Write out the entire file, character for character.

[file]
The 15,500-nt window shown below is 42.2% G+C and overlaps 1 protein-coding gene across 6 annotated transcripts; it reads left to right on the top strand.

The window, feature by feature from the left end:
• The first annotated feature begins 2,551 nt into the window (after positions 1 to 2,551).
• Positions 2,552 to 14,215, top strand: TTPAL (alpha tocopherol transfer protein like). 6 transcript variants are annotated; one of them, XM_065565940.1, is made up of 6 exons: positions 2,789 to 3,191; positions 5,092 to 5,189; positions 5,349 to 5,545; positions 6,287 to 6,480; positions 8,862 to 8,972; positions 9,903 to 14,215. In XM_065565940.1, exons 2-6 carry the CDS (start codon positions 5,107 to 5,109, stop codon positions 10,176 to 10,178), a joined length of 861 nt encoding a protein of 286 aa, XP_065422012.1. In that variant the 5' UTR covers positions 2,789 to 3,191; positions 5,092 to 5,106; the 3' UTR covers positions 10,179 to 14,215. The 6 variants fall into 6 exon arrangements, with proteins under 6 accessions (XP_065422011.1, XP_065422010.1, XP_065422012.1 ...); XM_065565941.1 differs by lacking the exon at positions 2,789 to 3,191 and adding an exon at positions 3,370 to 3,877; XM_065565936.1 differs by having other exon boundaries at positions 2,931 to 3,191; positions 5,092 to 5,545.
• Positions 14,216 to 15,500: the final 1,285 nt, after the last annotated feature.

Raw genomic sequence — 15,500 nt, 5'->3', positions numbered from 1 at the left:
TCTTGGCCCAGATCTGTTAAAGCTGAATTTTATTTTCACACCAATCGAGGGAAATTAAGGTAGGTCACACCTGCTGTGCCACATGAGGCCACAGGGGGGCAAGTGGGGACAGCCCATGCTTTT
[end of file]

The 15,500-nt window shown below is 42.2% G+C and overlaps 1 protein-coding gene across 6 annotated transcripts; it reads left to right on the top strand.

The window, feature by feature from the left end:
• The first annotated feature begins 2,551 nt into the window (after positions 1 to 2,551).
• Positions 2,552 to 14,215, top strand: TTPAL (alpha tocopherol transfer protein like). 6 transcript variants are annotated; one of them, XM_065565940.1, is made up of 6 exons: positions 2,789 to 3,191; positions 5,092 to 5,189; positions 5,349 to 5,545; positions 6,287 to 6,480; positions 8,862 to 8,972; positions 9,903 to 14,215. In XM_065565940.1, exons 2-6 carry the CDS (start codon positions 5,107 to 5,109, stop codon positions 10,176 to 10,178), a joined length of 861 nt encoding a protein of 286 aa, XP_065422012.1. In that variant the 5' UTR covers positions 2,789 to 3,191; positions 5,092 to 5,106; the 3' UTR covers positions 10,179 to 14,215. The 6 variants fall into 6 exon arrangements, with proteins under 6 accessions (XP_065422011.1, XP_065422010.1, XP_065422012.1 ...); XM_065565941.1 differs by lacking the exon at positions 2,789 to 3,191 and adding an exon at positions 3,370 to 3,877; XM_065565936.1 differs by having other exon boundaries at positions 2,931 to 3,191; positions 5,092 to 5,545.
• Positions 14,216 to 15,500: the final 1,285 nt, after the last annotated feature.

Raw genomic sequence — 15,500 nt, 5'->3', positions numbered from 1 at the left:
TCTTGGCCCAGATCTGTTAAAGCTGAATTTTATTTTCACACCAATCGAGGGAAATTAAGGTAGGTCACACCTGCTGTGCCACATGAGGCCACAGGGGGGCAAGTGGGGACAGCCCATGCTTTT